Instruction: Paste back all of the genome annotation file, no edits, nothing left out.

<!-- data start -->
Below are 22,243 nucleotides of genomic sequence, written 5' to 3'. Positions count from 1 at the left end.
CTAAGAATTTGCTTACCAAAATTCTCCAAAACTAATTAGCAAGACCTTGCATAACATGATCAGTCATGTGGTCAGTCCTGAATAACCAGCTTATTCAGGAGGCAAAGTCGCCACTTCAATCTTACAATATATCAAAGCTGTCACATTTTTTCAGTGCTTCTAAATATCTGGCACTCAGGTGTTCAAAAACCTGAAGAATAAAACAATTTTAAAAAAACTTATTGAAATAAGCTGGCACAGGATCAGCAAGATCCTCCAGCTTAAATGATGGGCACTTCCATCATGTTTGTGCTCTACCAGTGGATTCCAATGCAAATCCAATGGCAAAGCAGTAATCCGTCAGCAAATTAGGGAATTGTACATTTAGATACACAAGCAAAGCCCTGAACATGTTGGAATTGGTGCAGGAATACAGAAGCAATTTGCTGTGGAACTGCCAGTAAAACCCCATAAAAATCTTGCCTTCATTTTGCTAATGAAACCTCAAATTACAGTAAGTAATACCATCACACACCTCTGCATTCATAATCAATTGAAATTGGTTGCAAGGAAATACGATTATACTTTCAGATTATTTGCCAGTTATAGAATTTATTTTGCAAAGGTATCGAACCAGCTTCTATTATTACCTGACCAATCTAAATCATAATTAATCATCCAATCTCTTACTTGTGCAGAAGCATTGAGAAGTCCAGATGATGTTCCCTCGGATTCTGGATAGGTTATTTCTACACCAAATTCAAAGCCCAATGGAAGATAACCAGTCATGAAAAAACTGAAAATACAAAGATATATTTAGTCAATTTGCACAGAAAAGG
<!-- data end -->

Below are 22,243 nucleotides of genomic sequence, written 5' to 3'. Positions count from 1 at the left end.
CTAAGAATTTGCTTACCAAAATTCTCCAAAACTAATTAGCAAGACCTTGCATAACATGATCAGTCATGTGGTCAGTCCTGAATAACCAGCTTATTCAGGAGGCAAAGTCGCCACTTCAATCTTACAATATATCAAAGCTGTCACATTTTTTCAGTGCTTCTAAATATCTGGCACTCAGGTGTTCAAAAACCTGAAGAATAAAACAATTTTAAAAAAACTTATTGAAATAAGCTGGCACAGGATCAGCAAGATCCTCCAGCTTAAATGATGGGCACTTCCATCATGTTTGTGCTCTACCAGTGGATTCCAATGCAAATCCAATGGCAAAGCAGTAATCCGTCAGCAAATTAGGGAATTGTACATTTAGATACACAAGCAAAGCCCTGAACATGTTGGAATTGGTGCAGGAATACAGAAGCAATTTGCTGTGGAACTGCCAGTAAAACCCCATAAAAATCTTGCCTTCATTTTGCTAATGAAACCTCAAATTACAGTAAGTAATACCATCACACACCTCTGCATTCATAATCAATTGAAATTGGTTGCAAGGAAATACGATTATACTTTCAGATTATTTGCCAGTTATAGAATTTATTTTGCAAAGGTATCGAACCAGCTTCTATTATTACCTGACCAATCTAAATCATAATTAATCATCCAATCTCTTACTTGTGCAGAAGCATTGAGAAGTCCAGATGATGTTCCCTCGGATTCTGGATAGGTTATTTCTACACCAAATTCAAAGCCCAATGGAAGATAACCAGTCATGAAAAAACTGAAAATACAAAGATATATTTAGTCAATTTGCACAGAAAAGG